Although it gives us some security to believe that our partner is fixed in time and will never change, we need the courage to acknowledge that this is merely an illusion.
I met my boyfriend who’s 13 years older than me when his marriage was hanging on the last thread. We became friends, and after his separation, we started dating. One day he showed up at my doorstep fully clothed in motorcycle gear. “Wanna go for a ride?” he asked with a grin.
While we were cruising through the suburbian roads south of Amsterdam, he told me that a few years ago he started questioning his life and the direction he was going. Once he started opening up to friends and family, many of them said that he was having a mid-life crisis. “And now?”, I asked. “Have you recovered from the crisis yet?”
He threw his head back in laughter. “What do you think? I’m riding a motorcycle on a Sunday afternoon with a 25-year-old girlfriend on the back seat!”
We were a cliché and we loved it.
But what troubled me was that his friends and family over-simplified what he was going through. It seems like we’re permitted to explore different paths when we’re in school and in college, but after settling down with a family any shift in personality is automatically called a crisis.
Re-evaluating your personal and professional life as you mature is not a breakdown, though. It’s a breakthrough. It’s not uncommon to re-think our dreams once our financial situation and family life become more stable. It’s a natural part of personal growth and should be celebrated as such.
And yet, women still seem to fear the male mid-life crisis. The internet is full of articles that offer help with recognizing signs that “you’re in trouble”. But blaming any change in our partner on their mid-life crisis essentially comes from fear of being left behind.
It’s what happened to my parents years ago, although — in this case — it was my mother who at the age of 35 stopped hiding her interests in spirituality and the mystical. You can imagine what that did to my father — a lawyer, and a man of logic. While he was refusing to acknowledge this part of her and calling her a witch, they kept growing apart until there was no more common ground to stand on. They divorced when I was 12.
Instead of watching for the warning signs of our partner having a mid-life crisis, we should be watching for the signs of us hampering their growth.
Through the ritual of marriage, we hope to “freeze” our partner in time and space. That’s why we react so strongly when they display new behaviors. Sentences like “you’re not the person I fell in love with”, “since when do you like jazz?”, or “the old you would never say that” are signs of fear that if something changed in our partner, their love for us might change as well.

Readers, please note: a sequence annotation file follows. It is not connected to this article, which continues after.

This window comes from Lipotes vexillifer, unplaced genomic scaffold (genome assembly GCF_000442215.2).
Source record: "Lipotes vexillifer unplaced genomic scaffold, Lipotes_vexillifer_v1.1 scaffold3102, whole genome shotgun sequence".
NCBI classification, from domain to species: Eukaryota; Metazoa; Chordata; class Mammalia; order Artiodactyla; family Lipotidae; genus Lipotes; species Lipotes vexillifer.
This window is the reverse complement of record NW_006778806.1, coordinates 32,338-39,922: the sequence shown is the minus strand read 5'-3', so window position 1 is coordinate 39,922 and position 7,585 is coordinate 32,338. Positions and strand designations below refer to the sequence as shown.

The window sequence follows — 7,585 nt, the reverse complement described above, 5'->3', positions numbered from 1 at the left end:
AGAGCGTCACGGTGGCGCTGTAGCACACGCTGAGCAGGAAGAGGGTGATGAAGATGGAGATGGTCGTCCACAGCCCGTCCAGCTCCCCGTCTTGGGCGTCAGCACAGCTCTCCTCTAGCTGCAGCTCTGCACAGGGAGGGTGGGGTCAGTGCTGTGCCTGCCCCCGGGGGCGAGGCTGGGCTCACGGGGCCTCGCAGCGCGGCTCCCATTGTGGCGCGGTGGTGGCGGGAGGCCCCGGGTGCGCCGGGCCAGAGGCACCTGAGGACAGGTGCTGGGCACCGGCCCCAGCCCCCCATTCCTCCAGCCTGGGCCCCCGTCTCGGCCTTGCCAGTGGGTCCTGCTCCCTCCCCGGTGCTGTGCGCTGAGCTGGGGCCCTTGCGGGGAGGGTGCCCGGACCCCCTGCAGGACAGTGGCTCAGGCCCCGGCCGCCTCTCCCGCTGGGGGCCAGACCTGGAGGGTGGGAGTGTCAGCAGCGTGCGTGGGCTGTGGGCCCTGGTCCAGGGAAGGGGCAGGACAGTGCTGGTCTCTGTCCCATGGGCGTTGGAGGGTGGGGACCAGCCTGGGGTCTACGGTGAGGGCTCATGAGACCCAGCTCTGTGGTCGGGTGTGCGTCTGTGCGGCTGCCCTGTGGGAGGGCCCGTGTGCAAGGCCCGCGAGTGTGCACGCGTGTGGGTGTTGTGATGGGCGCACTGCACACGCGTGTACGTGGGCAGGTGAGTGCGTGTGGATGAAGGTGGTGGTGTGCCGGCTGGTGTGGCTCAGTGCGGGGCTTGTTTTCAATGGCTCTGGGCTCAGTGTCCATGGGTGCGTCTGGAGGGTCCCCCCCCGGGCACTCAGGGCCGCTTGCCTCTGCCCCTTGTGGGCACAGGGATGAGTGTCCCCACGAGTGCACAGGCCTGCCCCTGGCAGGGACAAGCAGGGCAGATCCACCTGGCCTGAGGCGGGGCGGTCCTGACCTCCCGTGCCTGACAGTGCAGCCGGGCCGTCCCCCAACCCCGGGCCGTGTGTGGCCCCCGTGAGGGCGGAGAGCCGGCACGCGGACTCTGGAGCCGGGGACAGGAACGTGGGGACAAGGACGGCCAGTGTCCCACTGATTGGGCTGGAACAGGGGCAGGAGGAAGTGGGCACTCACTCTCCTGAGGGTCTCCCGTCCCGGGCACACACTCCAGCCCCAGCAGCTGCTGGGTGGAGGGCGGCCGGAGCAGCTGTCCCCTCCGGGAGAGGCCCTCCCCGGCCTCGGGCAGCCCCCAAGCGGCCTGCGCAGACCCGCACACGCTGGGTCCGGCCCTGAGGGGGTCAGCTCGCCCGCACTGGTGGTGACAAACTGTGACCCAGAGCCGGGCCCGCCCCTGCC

The worry of being outgrown is real and it makes us defensive when someone around us transforms in any way. Be aware of the alarm bells in your head when you notice new behaviors in your partner. With each criticism, we limit their freedom to be themselves.
Our harsh responses make them afraid to explore what they feel like and who they are. But we also forget that it’s our partner’s unique personality that attracted us in the first place. Once we stop them from growing, learning, and changing, we invite stagnation and boredom into our relationship.
Not only do we expect our partner to remain the same, but we also tend to stick to a certain role in the relationship. If our partner likes a certain trait in us — for example, that we show care through cooking — we tend to stay in character even when we don’t feel like it. Trying to be different than what our partner loves about us is risky, so we prefer safe, tested behaviors.
This aversion to change is the reason why we often stop developing ourselves once we’re in a committed relationship. That’s why some people wake up after years of stagnation and realize they’ve been pretending to be someone they’re not (anymore). By insisting to remain unchanged we deprive our partner of the opportunity to witness and be inspired by our growth.
Never stop evolving. If you display automatic behaviors around your partner, ask yourself if you perhaps feel like doing something else instead. Even small things matter — do you always order white wine for dinner but would rather have a beer? Have your habits become so strong that your partner orders for you, assuming that your taste remains unchanged?
Or perhaps there is a hobby that you’ve been thinking of picking up for years, but you don’t think it fits into the image you have (or your partner has) of yourself. Have you thought of learning to paint but you’ve never considered yourself creative? Or maybe you’re interested in something that your friends and family would consider “weird” at first? That’s the beauty if trying out new things — they don’t need to become part of your identity, but it’s essential for your personal growth that you keep exploring.
Your partner should appreciate your development. Invite them to participate in your changes, and remain calm if they react emotionally. Realize that these strong emotions come from fear of abandonment, so the best thing you can do is show love and appreciation.
Also, realize that it’s a wonderful thing that your loved one is changing. Be grateful to witness their growth. Approach it with curiosity and fascination, just like you did when you first met.
Everyone is entitled to change.